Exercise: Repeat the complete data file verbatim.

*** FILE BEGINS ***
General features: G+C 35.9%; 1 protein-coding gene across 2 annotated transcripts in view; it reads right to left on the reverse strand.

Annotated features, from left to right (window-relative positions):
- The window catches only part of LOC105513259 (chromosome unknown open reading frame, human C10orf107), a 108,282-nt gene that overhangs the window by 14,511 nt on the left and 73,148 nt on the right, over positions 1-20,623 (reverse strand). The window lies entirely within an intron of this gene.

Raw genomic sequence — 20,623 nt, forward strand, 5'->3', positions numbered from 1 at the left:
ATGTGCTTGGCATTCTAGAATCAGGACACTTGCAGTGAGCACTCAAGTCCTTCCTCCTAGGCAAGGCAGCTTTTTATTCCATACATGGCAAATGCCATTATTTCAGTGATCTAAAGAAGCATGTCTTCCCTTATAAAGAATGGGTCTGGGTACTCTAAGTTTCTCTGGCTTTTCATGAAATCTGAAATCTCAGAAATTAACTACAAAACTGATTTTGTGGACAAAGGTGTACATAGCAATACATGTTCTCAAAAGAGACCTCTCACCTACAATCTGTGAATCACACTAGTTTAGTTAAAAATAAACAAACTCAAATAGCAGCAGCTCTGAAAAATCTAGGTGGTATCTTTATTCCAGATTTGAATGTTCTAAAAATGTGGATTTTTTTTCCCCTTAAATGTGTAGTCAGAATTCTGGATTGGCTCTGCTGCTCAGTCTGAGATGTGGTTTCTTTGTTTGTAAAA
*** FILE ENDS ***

General features: G+C 35.9%; 1 protein-coding gene across 2 annotated transcripts in view; it reads right to left on the reverse strand.

Annotated features, from left to right (window-relative positions):
- The window catches only part of LOC105513259 (chromosome unknown open reading frame, human C10orf107), a 108,282-nt gene that overhangs the window by 14,511 nt on the left and 73,148 nt on the right, over positions 1-20,623 (reverse strand). The window lies entirely within an intron of this gene.

Raw genomic sequence — 20,623 nt, forward strand, 5'->3', positions numbered from 1 at the left:
ATGTGCTTGGCATTCTAGAATCAGGACACTTGCAGTGAGCACTCAAGTCCTTCCTCCTAGGCAAGGCAGCTTTTTATTCCATACATGGCAAATGCCATTATTTCAGTGATCTAAAGAAGCATGTCTTCCCTTATAAAGAATGGGTCTGGGTACTCTAAGTTTCTCTGGCTTTTCATGAAATCTGAAATCTCAGAAATTAACTACAAAACTGATTTTGTGGACAAAGGTGTACATAGCAATACATGTTCTCAAAAGAGACCTCTCACCTACAATCTGTGAATCACACTAGTTTAGTTAAAAATAAACAAACTCAAATAGCAGCAGCTCTGAAAAATCTAGGTGGTATCTTTATTCCAGATTTGAATGTTCTAAAAATGTGGATTTTTTTTCCCCTTAAATGTGTAGTCAGAATTCTGGATTGGCTCTGCTGCTCAGTCTGAGATGTGGTTTCTTTGTTTGTAAAA